Engineering overruns at New Year caused chaos on many rail services
Network Rail chiefs could see their bonuses cut after a report commissioned by rail regulators suggested a raft of sweeping changes.
The report suggests amending the firm's bonus scheme and making it easier for board members to be dismissed.
Customers and politicians have criticised the fact that executives got their bonuses despite engineering work overrunning, and causing problems.
Last month, Network Rail decided to set up an enquiry into how it has been run.
Network Rail runs the UK's rail infrastructure, and instead of shareholders is controlled by "members" who are drawn from the rail industry and general public.
The board of directors are held to account by the members.
Earlier this year, Network Rail announced that its top three executives would receive bonuses running into hundreds of thousands of pounds, despite public anger over cancelled and delayed journeys during the new year.
Two executives received bonuses of more than £200,000, while chief executive Iain Coucher pocketed more than £305,000.
Furthermore, as part of a separate three-year incentive plan, two of the executives got an additional £153,000, while Mr Coucher received £205,000.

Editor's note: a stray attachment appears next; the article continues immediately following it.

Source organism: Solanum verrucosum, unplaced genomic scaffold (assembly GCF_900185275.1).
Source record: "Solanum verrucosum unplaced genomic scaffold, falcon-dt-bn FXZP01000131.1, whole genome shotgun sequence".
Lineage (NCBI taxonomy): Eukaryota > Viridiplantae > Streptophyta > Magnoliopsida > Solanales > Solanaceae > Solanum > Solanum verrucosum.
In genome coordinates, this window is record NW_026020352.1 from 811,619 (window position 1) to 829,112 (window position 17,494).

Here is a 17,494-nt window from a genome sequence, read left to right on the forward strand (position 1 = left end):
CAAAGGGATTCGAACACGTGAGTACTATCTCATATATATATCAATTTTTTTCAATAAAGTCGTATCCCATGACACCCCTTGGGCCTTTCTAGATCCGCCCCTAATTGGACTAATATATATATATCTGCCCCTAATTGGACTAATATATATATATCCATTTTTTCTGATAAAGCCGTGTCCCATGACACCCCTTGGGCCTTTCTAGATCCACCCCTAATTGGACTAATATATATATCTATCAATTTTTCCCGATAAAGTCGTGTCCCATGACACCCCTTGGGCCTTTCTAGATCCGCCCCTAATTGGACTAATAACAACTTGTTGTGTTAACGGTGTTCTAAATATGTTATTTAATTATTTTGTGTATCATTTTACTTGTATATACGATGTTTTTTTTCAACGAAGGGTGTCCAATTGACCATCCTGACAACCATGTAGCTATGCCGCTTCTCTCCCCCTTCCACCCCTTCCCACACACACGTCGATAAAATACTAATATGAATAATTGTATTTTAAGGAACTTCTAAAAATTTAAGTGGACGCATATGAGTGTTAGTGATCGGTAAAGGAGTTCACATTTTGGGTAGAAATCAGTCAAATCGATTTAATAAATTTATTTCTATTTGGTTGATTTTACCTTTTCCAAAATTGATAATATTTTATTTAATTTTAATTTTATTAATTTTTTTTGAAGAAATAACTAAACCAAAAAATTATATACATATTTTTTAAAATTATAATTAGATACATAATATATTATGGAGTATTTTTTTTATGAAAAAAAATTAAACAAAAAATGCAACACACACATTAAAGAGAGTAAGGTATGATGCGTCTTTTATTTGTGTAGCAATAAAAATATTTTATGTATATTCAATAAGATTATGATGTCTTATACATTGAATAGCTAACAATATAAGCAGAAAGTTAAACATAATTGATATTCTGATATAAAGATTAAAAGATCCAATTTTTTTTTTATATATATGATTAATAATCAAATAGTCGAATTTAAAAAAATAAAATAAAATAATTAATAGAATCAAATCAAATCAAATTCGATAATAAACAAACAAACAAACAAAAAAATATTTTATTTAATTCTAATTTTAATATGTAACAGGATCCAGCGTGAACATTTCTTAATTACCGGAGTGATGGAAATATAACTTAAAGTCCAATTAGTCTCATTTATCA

Network Rail has already been fined £14m by ORR for the various overruns, one of which was at Rugby and caused chaos on the West Coast Main Line.
The report into Network Rail was carried out by KPMG at the request of the Office of Rail Regulation (ORR).
In its report KPMG said that Network Rail's members had raised concern that executive remuneration did not follow an agreed process.
Among its conclusions, KPMG suggested forcing the board to write a public letter to explain cases where the firm had underperformed.
However, KPMG said that while most members were motivated by "sound intentions", others felt some members could be "influenced" by Network Rail's management board.
ORR chief executive Bill Emery said that he welcomed the report and it would help ORR to decide whether to make changes to Network Rail's licence condition on corporate governance.
Network Rail said it would "welcome any positive proposal that supports Network Rail's board - accountable to its members - to continue with its objectives of exercising best practice in corporate governance."
The company added:
"Network Rail has achieved much since it took over from the failed former licence holder, Railtrack. Our not-for-dividend model has delivered year-on-year improvements for passengers and freight operators...Network Rail has cut the costs of operating and maintaining the railway."
Bob Crow, general secretary of the Rail Maritime and Transport union, said the bonuses received by Network Rail bosses had been "grossly unfair" and said it would be "nothing short of obscene" if they received even bigger payouts while some staff were currently fighting to save their jobs in the face of budget cuts.
Gerry Doherty, leader of the TSSA rail union, also attacked the executive bonuses.
"It is high time we ended the fat controller bonuses at Network Rail where the bosses reap huge rewards regardless of performance failures," said Mr Doherty.
"There should be no reward for failure - only for improved passenger service," he added.